The beginning of September arrived and once the shock and excitement had sunk in of knowing where our new home was for next season we continued to dedicate ourselves to the remaining 8 weeks left at Rookesbury Park. The sun was still shining and days still warm, but there was a misty dampness creeping in each early morning and daylight was slowly getting shorter as the month progressed. Autumn was on its way. Pitches were still full to capacity, booked up mostly by motorhoming couples during the week venturing back out now the school holidays were over and families still enjoying the late summer sunshine at weekends.
Rumours began to arise concerning a fuel shortage, members were arriving with tales of queues at petrol stations and several were phoning to cancel their stay as they were unsure if they would be able to get enough fuel to make the journey. Living and working on site we are mostly shielded from goings on in the big wide world outside of our own small existence, but we were kept up to date by members regaling their stories of how many hours they had queued for fuel so they could get away for their longed for breaks. Some already on site just extended their stay with us and sat it out until the panic died down and all was well again, which it was within a couple of weeks.
The leaves on the trees were starting to turn to autumn shades and fall from the branches at a never ending rate, and so began the mammoth daily task of gathering them into piles, loading grab bags and carting them off to the grass dump area. By the next day the same areas were carpeted with just as many leaves as we’d just swept up. Being immersed in the changing seasons is one of the main things I love about the job and lifestyle we chose. Being out there every day makes you so much more aware of nature, the cycle of the seasons and the great outdoors. Buds appear on bare branches, then blossom turns to leaves and suddenly canopies of green shades cover the landscape, then just as quickly they have changed to oranges and browns and are falling to the ground leaving bare branches again.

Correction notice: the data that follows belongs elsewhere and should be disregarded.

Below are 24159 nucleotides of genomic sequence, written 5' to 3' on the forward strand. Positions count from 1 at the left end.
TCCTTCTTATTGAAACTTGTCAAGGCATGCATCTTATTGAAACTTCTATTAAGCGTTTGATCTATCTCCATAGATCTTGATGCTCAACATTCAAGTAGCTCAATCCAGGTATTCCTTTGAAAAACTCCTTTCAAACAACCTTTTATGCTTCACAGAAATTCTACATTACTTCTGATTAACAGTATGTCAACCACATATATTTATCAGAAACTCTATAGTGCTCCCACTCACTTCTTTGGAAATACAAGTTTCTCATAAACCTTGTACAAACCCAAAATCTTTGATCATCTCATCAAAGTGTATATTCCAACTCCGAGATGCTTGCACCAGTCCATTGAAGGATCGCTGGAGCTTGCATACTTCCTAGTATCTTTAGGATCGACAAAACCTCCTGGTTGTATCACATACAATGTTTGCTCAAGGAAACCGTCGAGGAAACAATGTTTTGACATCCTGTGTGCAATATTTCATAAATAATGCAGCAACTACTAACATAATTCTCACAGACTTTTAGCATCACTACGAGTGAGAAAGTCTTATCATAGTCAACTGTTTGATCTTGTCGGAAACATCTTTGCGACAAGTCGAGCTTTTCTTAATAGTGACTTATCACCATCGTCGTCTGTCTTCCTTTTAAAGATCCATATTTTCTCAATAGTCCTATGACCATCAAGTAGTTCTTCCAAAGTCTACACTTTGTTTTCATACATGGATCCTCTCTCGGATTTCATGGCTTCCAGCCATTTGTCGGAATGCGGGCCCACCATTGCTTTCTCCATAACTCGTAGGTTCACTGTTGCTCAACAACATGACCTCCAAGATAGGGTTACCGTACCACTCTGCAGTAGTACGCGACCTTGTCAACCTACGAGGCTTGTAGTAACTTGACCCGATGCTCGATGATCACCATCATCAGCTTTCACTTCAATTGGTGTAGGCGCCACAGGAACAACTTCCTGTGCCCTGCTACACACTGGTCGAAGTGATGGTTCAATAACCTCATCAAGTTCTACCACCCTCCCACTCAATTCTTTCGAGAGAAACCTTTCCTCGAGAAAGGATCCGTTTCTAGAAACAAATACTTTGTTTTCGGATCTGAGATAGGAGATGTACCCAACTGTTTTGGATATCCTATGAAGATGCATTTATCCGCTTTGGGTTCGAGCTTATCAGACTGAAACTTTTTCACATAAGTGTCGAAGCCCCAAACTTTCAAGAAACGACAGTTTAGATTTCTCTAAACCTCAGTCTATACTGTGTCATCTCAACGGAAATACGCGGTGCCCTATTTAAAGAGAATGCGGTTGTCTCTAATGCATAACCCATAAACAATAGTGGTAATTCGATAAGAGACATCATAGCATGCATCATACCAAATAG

Even though the seasons were on the change the sunshine was still holding on and it was still warm enough to spend a day on the beach on the 22nd of the month.
At the beginning of October we had the opportunity to visit our next seasons site Start Bay. We went in Vinny the van and spent a fun and fact finding couple of days with our new Site Managers. The site was looking glorious and we began visualising ourselves doing the bin run, trimming the hedges and carrying out the many daily tasks as we strolled around trying to commit to memory what pitch numbers were where. We are already familiar with the area and coastline where the site is situated from many years of family holidays around Dartmouth so were soon feeling comfortable re-acquainting ourselves with the villages and tourist spots. We were introduced to some of our new neighbours over a few pints of the locally brewed cider in the nearby microbrewery – and you can’t get more local than it actually being right next door to the site, so I have a feeling we may be getting more than familiar with this establishment during future months!